It’s only a tax on the gullible;
These scammers are doing no harm
The people to blame,
To point at, to shame,
Are the people who fell for their charm!
These “psychics” are selling a service!
Entertainment, for nickels and dimes!
Or for someone’s life savings,
But hey, stop those ravings,
It’s clear, these are victimless crimes!
It’s fine to take any advantage–
That’s acknowledged as one of life’s rules!
There’s money in thieving
From those who are grieving
Let’s declare open season on fools!
It’s really just light entertainment;
People pay for advice that they seek.
It’s the gullible’s fault!
(While we’re at it, assault
Is no more than a tax on the weak!)
Ok, I was not surprised in the least by the NYTimes article on psychics. I have no love for the vocation of “psychic” (though I have had a student from a family of psychics; she was terrific. She, of course, thought all the various psychics on TV were fakes, and had never heard of some of the nationally famous ones, and claimed that the real psychic community policed themselves of fakes. I believed she was honestly deluded, rather than the active liars described in the Times article), and have seen people horribly hurt by scammers who were perfectly willing to “help” them in times of grievous loss.
What was surprising, though, was the comments. In the NYTimes, commenters are not the commenters you find at The Blaze, or Fox News, or CNN, or even, recently, NPR. NYTimes commenters tend to be more thoughtful. Or maybe things have changed. A very common comment was that psychics are not hurting anyone, and that the people they are hurting (you caught that, I am sure) actually deserve to be hurt. It’s a tax on the gullible, a tax on the stupid. The price of learning a lesson.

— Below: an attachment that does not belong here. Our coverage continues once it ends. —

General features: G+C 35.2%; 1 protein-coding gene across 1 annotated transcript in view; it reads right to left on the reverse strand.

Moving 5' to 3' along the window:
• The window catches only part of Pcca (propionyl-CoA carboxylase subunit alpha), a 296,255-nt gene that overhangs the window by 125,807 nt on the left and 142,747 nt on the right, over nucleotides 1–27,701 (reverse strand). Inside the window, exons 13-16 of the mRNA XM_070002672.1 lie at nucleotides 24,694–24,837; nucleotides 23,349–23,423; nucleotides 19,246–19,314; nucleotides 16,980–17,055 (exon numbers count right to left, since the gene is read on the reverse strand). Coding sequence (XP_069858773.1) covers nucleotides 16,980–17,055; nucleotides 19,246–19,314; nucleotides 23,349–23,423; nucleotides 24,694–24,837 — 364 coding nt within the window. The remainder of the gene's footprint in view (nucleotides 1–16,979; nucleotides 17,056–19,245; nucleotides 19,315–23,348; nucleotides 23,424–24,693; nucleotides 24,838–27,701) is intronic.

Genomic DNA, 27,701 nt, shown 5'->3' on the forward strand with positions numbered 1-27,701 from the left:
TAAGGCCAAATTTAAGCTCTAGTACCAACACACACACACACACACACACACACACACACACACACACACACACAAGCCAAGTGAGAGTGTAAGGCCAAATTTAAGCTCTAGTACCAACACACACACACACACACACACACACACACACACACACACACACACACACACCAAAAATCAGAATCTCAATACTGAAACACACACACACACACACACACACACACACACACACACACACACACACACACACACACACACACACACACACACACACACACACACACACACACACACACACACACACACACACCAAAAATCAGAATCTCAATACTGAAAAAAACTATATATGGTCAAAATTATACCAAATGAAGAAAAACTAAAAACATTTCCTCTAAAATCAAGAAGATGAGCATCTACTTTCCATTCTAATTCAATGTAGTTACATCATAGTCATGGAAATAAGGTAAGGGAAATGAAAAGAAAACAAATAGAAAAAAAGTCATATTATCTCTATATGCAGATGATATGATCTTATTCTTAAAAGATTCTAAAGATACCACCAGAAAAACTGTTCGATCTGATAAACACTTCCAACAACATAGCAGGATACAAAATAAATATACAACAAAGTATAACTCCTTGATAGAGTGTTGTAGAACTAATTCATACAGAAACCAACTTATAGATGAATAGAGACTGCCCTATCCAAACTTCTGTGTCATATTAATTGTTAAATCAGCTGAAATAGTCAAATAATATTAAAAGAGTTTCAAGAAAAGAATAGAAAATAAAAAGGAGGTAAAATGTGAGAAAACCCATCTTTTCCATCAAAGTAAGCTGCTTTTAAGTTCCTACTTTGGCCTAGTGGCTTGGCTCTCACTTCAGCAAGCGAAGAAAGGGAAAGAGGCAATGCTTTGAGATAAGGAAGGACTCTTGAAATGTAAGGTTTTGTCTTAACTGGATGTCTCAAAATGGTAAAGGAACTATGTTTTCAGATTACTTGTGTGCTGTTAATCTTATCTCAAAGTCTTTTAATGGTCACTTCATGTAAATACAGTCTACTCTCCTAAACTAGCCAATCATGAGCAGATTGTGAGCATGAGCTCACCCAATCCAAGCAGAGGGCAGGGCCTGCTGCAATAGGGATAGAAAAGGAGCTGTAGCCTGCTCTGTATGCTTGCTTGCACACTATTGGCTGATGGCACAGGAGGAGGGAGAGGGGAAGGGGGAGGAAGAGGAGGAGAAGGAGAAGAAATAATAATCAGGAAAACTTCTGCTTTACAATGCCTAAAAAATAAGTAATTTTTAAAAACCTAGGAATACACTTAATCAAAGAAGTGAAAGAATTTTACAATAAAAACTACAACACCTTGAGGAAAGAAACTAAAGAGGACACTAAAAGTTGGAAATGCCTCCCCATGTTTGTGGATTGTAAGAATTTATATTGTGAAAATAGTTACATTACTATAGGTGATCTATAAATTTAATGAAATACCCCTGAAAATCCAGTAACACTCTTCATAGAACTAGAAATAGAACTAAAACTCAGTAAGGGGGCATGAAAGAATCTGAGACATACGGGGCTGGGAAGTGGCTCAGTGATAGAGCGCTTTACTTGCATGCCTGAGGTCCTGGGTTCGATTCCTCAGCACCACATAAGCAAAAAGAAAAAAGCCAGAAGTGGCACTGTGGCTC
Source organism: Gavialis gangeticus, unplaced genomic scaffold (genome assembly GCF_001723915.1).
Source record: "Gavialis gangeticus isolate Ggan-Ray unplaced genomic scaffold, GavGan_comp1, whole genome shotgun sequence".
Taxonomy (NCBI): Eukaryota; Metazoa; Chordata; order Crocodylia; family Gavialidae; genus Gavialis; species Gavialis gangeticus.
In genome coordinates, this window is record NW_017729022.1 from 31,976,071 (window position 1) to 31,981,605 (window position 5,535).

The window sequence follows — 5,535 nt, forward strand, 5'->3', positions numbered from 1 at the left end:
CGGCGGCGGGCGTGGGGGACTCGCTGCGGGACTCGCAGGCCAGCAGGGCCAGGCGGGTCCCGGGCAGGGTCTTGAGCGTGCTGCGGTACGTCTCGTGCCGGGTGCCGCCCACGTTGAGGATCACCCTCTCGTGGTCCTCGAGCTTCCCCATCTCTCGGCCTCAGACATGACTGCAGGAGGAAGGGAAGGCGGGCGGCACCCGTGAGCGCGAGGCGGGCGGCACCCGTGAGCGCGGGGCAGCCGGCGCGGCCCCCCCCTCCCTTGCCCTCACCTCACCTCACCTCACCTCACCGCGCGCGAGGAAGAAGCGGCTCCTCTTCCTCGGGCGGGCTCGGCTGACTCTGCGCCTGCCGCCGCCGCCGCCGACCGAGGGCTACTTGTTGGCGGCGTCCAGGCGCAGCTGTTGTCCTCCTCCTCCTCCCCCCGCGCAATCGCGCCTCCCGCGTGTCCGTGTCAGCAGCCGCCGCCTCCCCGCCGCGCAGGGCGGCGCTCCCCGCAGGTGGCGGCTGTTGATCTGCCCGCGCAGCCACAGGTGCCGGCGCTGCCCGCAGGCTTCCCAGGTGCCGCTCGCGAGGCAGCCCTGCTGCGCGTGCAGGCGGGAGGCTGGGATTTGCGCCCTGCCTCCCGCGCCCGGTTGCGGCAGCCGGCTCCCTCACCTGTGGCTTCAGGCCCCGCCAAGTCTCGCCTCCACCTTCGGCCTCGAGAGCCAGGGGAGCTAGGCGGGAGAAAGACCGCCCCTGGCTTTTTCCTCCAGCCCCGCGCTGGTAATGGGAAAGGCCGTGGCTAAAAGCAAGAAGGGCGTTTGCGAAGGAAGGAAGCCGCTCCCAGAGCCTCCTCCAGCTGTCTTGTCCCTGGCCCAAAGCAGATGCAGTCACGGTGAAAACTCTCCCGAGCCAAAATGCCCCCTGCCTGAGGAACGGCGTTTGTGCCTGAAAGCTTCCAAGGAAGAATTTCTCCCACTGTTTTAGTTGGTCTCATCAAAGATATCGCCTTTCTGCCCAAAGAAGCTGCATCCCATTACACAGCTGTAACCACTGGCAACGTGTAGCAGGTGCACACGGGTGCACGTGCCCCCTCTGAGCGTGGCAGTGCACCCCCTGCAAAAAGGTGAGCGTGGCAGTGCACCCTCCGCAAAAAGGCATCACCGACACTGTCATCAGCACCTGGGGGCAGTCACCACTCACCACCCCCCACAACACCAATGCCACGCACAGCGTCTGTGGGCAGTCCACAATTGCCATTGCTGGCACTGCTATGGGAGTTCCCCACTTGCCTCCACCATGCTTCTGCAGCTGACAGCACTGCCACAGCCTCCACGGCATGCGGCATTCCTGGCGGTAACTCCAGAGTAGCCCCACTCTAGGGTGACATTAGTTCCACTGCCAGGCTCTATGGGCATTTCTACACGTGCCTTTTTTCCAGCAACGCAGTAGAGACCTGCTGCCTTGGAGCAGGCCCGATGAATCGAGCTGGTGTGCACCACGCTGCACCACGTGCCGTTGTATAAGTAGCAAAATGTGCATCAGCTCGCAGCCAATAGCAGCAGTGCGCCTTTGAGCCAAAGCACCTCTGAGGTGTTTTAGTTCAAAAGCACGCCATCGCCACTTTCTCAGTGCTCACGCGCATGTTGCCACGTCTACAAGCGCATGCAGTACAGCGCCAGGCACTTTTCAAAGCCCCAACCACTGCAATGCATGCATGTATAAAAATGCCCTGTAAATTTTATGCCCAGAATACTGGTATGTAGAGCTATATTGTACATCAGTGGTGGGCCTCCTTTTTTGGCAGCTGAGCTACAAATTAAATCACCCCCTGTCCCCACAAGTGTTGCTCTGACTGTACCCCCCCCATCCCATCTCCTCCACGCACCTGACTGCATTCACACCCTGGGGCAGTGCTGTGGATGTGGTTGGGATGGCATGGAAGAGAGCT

Mind you, the article itself describes clients who have lost hundreds of thousands of dollars. Others may lose the tiniest fraction of that, but often these may be people who have little or nothing to spare. I once worked with a man who would pay a psychic for advice on lottery numbers, using the money that would have been his groceries that week (he figured he’d buy food with his lottery winnings).
The people who are most vulnerable to these predators are precisely the people who need protecting! We don’t tell the victims of beatings that they should have been stronger (yeah, I know, sometimes we do, but those who do are wrong to do so). We don’t tell victims of rape… you know, never mind; sometimes we suck at being people. I guess I just expected more from the commenters at the NYTimes.
Sorry. Didn’t mean to get so depressing.
Edited, first stanza… autocorrect hates me.